Start somewhere, work with the essential truths of Waldorf Education and Waldorf Parenting, pare down your blog list and computer time and get out and just do it!

Many blessings,

Carrie

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19 thoughts on “Waldorf Perfect

  1. Tears are in my eyes! You post could not have been more perfect for me at this time! I love your site, you inspire me. I have a 4 year old daughter, soon to be 5, and I was looking Christopherus Kindergarten with your 3 to 6 year old (I thought it was a good guideline for my home). I was also torn between Oak Meadow Kindergarten. I am a Christian as well, but I have a hard time with anthroposophy? Does that not play a role in your Waldorf education and your Waldorf home? Please share your thoughts. thanks.

    • Ashley,
      If you put in the term Anthroposophy on this site, you can see the posts that come up that deal with that. I think as homeschoolers we are fortunate in that we can decide how deeply we want to delve into and work with anthroposophy. Anthroposophy is not a religion, it is Steiner’s philosophy. Many Roman Catholic, Orthodox, Anglican and Christian mothers of other denominations make up a bulk of my readers for this blog, and we have come to see our homes and educational values do honor God and the Church. You can see more about how this may be so in those back posts — I also linked in one of those posts to something the very wise Elizabeth Foss wrote regarding this as well.
      Happy Reading and am so glad you are here! I think the Christopherus Kindergarten is a good starting point!
      Many blessings, glad you are here,
      Carrie

  2. Thank you Carrie, very well said! My own journey began as a classroom Waldorf teacher who asked the same questions you are asking in this post. Even then, I was attracted to the idea of Waldorf homeschooling because it seemed a good venue for “relaxing” the tendency of striving for perfection. There is another kind of striving that Steiner spoke of. One that begins in humility and is centered around love and self-development. Here’s a wonderful story that illustrates this concept. Steiner, in recruiting teachers for the first Waldorf school, asked a mathematician to come in as a history teacher (it may have been the opposite, I’m not remembering the details too well). And the mathematician’s response was that he was not familiar enough with history. Steiner responded to the effect that it was the striving that mattered. That the material would be fresh and alive precisely because he was learning it as he taught it. And to me, that applies to every aspect of Waldorf teaching. If your children see you striving in this way, that is the best teaching you can offer them. Thank you again for your wonderful posts!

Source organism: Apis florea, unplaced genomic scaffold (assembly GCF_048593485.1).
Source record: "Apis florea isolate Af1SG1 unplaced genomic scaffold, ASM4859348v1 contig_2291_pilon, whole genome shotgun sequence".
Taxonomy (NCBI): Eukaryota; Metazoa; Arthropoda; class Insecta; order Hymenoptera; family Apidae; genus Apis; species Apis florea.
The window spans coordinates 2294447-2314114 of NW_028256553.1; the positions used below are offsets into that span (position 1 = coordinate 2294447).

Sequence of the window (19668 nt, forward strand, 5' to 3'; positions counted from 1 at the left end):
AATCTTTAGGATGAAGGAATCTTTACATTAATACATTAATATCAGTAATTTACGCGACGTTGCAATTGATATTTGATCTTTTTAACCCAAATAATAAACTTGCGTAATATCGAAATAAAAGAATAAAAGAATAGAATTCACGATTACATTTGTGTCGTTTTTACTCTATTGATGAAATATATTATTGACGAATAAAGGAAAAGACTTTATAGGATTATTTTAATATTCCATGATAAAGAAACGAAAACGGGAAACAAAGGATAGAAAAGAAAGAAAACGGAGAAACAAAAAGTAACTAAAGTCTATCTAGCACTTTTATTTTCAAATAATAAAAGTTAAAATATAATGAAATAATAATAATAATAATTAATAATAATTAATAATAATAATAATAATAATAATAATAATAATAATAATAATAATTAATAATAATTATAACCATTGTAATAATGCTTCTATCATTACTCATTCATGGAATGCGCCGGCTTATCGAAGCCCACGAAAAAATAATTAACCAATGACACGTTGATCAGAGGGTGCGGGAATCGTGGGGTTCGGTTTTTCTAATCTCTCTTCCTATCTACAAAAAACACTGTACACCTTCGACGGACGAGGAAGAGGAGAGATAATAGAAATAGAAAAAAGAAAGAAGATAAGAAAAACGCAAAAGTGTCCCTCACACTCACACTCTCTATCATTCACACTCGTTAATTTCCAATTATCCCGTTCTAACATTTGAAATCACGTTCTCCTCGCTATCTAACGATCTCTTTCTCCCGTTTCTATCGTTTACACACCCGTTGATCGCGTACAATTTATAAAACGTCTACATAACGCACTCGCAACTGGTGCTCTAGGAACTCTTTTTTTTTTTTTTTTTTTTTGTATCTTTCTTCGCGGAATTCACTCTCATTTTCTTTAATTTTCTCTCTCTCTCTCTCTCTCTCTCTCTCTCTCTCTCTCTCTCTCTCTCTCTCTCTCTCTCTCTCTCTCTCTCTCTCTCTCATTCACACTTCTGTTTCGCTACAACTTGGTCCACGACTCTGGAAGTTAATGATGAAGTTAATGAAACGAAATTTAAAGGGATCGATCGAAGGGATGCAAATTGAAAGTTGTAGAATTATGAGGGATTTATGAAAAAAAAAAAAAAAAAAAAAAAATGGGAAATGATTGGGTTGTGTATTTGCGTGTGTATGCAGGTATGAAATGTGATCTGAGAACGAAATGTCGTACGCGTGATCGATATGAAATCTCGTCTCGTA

3. Four and a half … is a good time to look for more social things that are short and have a little structure that the parents create, not just “go off and play whilst I talk in the corner to all these other parents”. If you need more social time, schedule it without your small children.

    Thanks for continuing to include this. It seams like I am the only one (who we know or are around) who believes in this. It really works for our family but it can be hard to avoid these situations. We want to be social but it never seams to to be worth it – they are so young (3 and under)! How can a group of 3 y/o and under play well unsupervised? It doesn’t work – and then it seams like it’s just damage control. Or my children learn something like “you can’t play with us” and I just think they are too young to be involved with that (we actually had quite an unbelievable experience with “mean girls” at 3 y/o that I couldn’t believe – but no parents were around to help).
    I do say I question myself (should we do more outside the house – play dates, field trips, etc.) but in the end I feel confident again. You help me get there! Thanks!

  4. I think I needed to hear this. I love all the beautiful blogs I follow about Waldorf and Montessori, but have felt somewhat overwhelmed by them. Sometimes I forget that all my children really NEED is my presence. And that everything important (rhythm, etc) will flow out of that with a little direction. Plus, I sometimes realize that I’m just getting caught up in a different kind of consumerism. Maybe not the Toys-R-Us kind, but a push to consume nevertheless. I don’t think THAT is the heart of Waldorf, from what I understand. Thanks for a great post.

    Oh, and I’m not a Christian, but do enjoy your blog, just FYI. Thanks for the hard work you put into it!

    • HI Kendra! I am glad you are here — everyone who is interested is so welcome here in this space! I think we all want to be better parents, and we take the pieces that resonate for our families….Not everyone who reads this blog is a homeschooler or is interested in Waldorf even, but many are interested in gentle discipline so that unites us!